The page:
Friday, August 26, 2005

Judge Asks Status of Gitmo Detainees

ABC News
Judge Asks Status of Gitmo Detainees
Bush Administration Asked What It's Doing About Two Guantanamo Detainees Cleared for Release
The Associated Press

Aug. 26, 2005 - A federal judge called on the Bush administration Thursday to explain what it was doing about two detainees who are being held at Guantanamo Bay prison camp even though the military has concluded they are not enemy combatants.

A Justice Department lawyer, Terry Henry, said the two Chinese Muslims, in custody for over 3 1/2 years, will be kept at Guantanamo until the government finds a country to send them to.

The Uighur detainees, members of a minority in their native China, fear persecution if they are returned to their homeland.

"We can continue to hold them as long as it takes," Henry told U.S. District Judge James Robertson.

The judge suggested it was not enough for the two men to be held in improved conditions in a renovated section of Guantanamo Bay that has videogames, a microwave, ice cream and a soccer field for the 10 detainees housed there. All have been found not to be enemy combatants.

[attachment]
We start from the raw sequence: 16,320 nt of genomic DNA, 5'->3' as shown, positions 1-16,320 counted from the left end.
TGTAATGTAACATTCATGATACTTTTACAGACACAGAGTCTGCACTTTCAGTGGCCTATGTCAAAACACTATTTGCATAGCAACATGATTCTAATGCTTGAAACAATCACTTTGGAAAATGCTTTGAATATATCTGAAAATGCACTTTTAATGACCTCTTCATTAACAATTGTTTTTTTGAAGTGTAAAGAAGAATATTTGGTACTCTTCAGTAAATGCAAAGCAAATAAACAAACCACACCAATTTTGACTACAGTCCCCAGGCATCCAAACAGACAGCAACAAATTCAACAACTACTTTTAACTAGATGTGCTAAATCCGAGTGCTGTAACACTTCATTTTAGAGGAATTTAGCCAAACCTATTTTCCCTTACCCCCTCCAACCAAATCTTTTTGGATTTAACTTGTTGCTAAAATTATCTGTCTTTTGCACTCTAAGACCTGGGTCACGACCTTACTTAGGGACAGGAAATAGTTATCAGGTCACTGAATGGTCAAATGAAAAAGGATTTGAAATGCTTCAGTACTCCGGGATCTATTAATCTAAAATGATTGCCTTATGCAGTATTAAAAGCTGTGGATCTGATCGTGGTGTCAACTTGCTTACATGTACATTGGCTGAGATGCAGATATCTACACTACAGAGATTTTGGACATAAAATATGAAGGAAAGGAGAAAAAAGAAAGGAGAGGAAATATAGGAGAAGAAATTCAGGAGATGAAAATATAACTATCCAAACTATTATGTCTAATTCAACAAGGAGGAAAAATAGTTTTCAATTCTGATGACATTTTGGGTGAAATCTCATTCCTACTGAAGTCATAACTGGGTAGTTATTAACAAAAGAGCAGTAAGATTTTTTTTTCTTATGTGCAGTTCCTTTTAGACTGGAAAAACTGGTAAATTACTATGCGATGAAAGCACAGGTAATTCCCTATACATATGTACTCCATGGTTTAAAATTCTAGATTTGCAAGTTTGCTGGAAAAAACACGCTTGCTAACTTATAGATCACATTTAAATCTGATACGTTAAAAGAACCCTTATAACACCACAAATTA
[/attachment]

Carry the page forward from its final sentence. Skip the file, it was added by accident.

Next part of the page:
The 10 are "free to roam 24/7" at Camp Iguana in Guantanamo Bay, Henry told the judge.

The "big picture" is that the two have already been held for nearly six months after being found not to be enemy combatants, Robertson responded.

A'Del Abdu Al-Hakim and Abu Baker Qassim were captured in Pakistan as they fled a Taliban military training camp near Tora Bora, Afghanistan in 2001. They say they are deeply opposed to the government of China and have no animosity toward the United States.

Hakim has said representatives of the Chinese government tried to interrogate him at Guantanamo Bay, telling him that he was lucky the Pakistanis had turned him over to the Americans rather than the Chinese.

The U.S. government has said it has been unable to find a country that will accept the Uighurs. The judge went into a closed-door session so that the federal attorney could describe the diplomatic efforts the United States has undertaken to place the prisoners.

Sabin Willett, a lawyer for the two, is asking the judge to embark on a legal path that could result in the prisoners' interim release into the United States. A family in the Maryland suburbs of Washington, D.C., has offered to take them in.

Robertson took no immediate action on Willett's request.